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Vatican Tribunal rules in embezzlement case against former IOR head

The Tribunal of the Vatican City State on Thursday convicted Angelo Caloia, former head of the Insitute of Works for Religion (IOR) on charges of embezzlement and money laundering. The court also convicted Italian lawyer, Gabriele Liuzzo, and his son Lamberto Luizzo.

By Vatican News staff writer

In a ruling on Thursday, the Tribunal of the Vatican City State concluded the trial instituted against the former president of the Institute for Works of Religion (IOR) Prof. Angelo Caloia, and lawyer Gabriele Liuzzo concerning the sale of 29 properties owned by the IOR and a subsidiary company, SGIR s.r.l.

In a statement, the Holy See Press Office said that the Tribunal found Caloia and Luizzo “guilty of several counts of embezzlement from the IOR, and others of aggravated embezzlement from SGIR s.r.l., as well as of the crime of self-laundering.” Both men were sentenced to a total of eight years and eleven months of imprisonment and a fine of 12,500 euros each.

Findings from investigation

According to the indictment based on investigations carried out in 2014 by the Promontory Group, Caloia and Liuzzo, in league with the then IOR general director, Lelio Scaletti (now deceased) manipulated the sales of the properties between 2002 and 2007, selling them below their market value and appropriating the difference. The sum, estimated at approximately 59 million euros, was partly laundered in Switzerland with the help of Liuzzo’s son, Lamberto Liuzzo.

The court also sentenced Lamberto Liuzzo to five years and two months’ imprisonment and imposed a fine of 8,000 euros on him for the crime of money laundering.

Experts estimate the IOR and SGIR lost approximately 34 million euros in potential revenue due to the undervaluing of the sales of the properties. The court also found evidence that in some cases, the defendants actually appropriated the part of the money paid by the buyers, or in any case money from the IOR and SGIR, to the tune of an estimated 19 million euros.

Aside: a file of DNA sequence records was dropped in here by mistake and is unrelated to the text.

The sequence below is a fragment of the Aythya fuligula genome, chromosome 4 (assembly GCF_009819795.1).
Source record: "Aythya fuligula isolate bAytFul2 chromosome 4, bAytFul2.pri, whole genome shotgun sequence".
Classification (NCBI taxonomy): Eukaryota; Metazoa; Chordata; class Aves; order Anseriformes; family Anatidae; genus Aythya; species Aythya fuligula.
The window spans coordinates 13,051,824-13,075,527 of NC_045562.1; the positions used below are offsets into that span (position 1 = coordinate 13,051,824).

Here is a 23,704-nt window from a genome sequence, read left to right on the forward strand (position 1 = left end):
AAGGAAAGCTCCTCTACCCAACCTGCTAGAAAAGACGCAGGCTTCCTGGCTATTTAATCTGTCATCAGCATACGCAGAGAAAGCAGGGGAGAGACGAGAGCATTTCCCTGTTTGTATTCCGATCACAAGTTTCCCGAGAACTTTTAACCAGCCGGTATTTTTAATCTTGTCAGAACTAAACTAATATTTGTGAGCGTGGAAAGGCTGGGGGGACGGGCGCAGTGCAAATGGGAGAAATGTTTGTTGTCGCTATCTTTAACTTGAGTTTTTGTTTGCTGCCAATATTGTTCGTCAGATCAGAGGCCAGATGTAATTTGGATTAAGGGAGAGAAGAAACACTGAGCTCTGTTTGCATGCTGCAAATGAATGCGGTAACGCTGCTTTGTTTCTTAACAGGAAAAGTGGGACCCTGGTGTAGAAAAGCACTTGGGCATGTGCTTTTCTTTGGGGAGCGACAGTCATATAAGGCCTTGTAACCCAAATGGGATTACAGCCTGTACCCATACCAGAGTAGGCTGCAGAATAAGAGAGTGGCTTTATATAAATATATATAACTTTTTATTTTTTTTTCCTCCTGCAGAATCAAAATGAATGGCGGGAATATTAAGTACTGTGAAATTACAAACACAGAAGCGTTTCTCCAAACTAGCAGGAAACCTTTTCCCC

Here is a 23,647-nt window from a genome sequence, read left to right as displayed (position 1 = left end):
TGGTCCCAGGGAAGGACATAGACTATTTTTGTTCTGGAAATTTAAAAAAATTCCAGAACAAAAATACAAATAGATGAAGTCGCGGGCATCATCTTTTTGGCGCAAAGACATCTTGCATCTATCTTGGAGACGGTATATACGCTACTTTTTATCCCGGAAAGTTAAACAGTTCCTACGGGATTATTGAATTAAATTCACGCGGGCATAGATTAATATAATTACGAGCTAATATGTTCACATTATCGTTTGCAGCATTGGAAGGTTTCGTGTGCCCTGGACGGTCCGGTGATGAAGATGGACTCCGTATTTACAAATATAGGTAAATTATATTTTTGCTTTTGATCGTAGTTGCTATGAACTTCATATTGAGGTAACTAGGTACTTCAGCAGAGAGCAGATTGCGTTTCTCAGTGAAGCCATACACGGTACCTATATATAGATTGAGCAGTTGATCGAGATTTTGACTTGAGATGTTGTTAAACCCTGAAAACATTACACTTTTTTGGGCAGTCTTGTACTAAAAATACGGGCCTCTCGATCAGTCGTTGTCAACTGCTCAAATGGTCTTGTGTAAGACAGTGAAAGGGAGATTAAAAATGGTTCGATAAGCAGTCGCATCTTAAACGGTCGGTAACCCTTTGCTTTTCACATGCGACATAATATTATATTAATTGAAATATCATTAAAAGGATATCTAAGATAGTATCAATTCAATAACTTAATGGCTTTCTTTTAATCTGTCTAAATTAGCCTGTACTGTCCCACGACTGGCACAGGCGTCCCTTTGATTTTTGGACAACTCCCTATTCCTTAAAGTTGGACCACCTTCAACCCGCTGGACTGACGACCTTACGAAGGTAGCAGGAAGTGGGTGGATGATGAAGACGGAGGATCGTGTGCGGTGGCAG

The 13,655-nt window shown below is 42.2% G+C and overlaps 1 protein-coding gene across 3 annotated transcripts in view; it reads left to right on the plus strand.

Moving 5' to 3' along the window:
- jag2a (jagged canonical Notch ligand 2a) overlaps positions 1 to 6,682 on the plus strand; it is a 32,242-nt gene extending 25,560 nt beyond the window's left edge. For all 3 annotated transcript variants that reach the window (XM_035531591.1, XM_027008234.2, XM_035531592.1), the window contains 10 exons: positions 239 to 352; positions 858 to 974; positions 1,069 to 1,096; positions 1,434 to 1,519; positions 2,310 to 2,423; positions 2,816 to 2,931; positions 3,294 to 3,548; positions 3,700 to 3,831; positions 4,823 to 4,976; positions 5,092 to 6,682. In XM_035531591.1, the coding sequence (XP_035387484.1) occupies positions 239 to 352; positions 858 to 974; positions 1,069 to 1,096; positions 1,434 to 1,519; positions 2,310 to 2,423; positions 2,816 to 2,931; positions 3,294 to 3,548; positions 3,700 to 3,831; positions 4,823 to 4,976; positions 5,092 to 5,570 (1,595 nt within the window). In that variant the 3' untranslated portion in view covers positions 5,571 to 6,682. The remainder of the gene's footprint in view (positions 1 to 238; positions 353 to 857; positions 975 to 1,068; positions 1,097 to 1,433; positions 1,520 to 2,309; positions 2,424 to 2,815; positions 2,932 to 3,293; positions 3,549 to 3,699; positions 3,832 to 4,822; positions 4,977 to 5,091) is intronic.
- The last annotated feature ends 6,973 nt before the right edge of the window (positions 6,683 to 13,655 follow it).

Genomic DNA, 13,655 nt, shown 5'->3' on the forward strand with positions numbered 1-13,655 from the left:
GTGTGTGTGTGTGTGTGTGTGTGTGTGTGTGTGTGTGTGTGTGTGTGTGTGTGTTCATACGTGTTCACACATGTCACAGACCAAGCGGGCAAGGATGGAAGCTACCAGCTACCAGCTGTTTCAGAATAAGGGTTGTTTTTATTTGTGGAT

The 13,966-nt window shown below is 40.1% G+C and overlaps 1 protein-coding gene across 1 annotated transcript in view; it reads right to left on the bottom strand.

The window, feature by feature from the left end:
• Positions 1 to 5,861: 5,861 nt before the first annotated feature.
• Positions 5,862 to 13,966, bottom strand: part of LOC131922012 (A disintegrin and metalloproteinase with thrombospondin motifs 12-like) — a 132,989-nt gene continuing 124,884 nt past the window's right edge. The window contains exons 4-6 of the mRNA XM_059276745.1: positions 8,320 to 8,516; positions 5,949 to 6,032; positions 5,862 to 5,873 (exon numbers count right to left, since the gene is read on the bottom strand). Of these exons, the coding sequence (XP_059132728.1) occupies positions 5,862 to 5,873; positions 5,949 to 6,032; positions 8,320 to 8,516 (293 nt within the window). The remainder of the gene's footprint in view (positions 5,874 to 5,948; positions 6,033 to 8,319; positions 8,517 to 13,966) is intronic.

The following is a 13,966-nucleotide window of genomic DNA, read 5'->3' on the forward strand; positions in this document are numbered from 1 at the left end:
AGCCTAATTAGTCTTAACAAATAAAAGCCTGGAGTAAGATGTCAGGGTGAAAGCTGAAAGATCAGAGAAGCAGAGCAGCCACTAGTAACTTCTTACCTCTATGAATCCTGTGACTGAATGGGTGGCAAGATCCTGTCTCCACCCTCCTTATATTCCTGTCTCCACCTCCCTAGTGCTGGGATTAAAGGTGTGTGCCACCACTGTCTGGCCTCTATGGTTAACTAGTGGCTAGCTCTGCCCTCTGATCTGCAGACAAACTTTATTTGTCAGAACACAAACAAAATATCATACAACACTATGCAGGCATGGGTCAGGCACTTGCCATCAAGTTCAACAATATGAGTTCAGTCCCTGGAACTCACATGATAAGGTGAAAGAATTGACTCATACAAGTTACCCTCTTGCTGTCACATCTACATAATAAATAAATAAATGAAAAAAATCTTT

They were, however, acquitted of the charges relating to properties for which it had not been proven that they appropriated money, even though the purchase price of the properties was significantly lower than the market value at the time.

The preliminary hearing, which lasted about two years, made it possible to clarify the main aspects of the case with the contribution of all the parties and in full compliance with the cross-examination.

Compensation to IOR and SGIR

As part of the ruling, the court ordered the defendants to pay damages to the IOR and SGIR which had joined the proceedings as a plaintiff seeking damages, in excess of 20 million euros.

The defendants were also permanently banned from holding public office and were ordered to forfeit sums totaling approximately 38 million euros.

In addition, the court, on appeal, confirmed the application of preventive measures against Gabriele Liuzzo, ordering the confiscation of an already seized approximately 14 million euros deposited at the IOR, as well as another 11 million euros deposited with Swiss banks.

The Holy See Press Office said that the convictions were “the first application of the legislation introduced in December 2018, within the more general framework of the adaptation of Vatican legislation to international standards for combatting money laundering, corruption and other serious crimes.”

22 January 2021, 12:07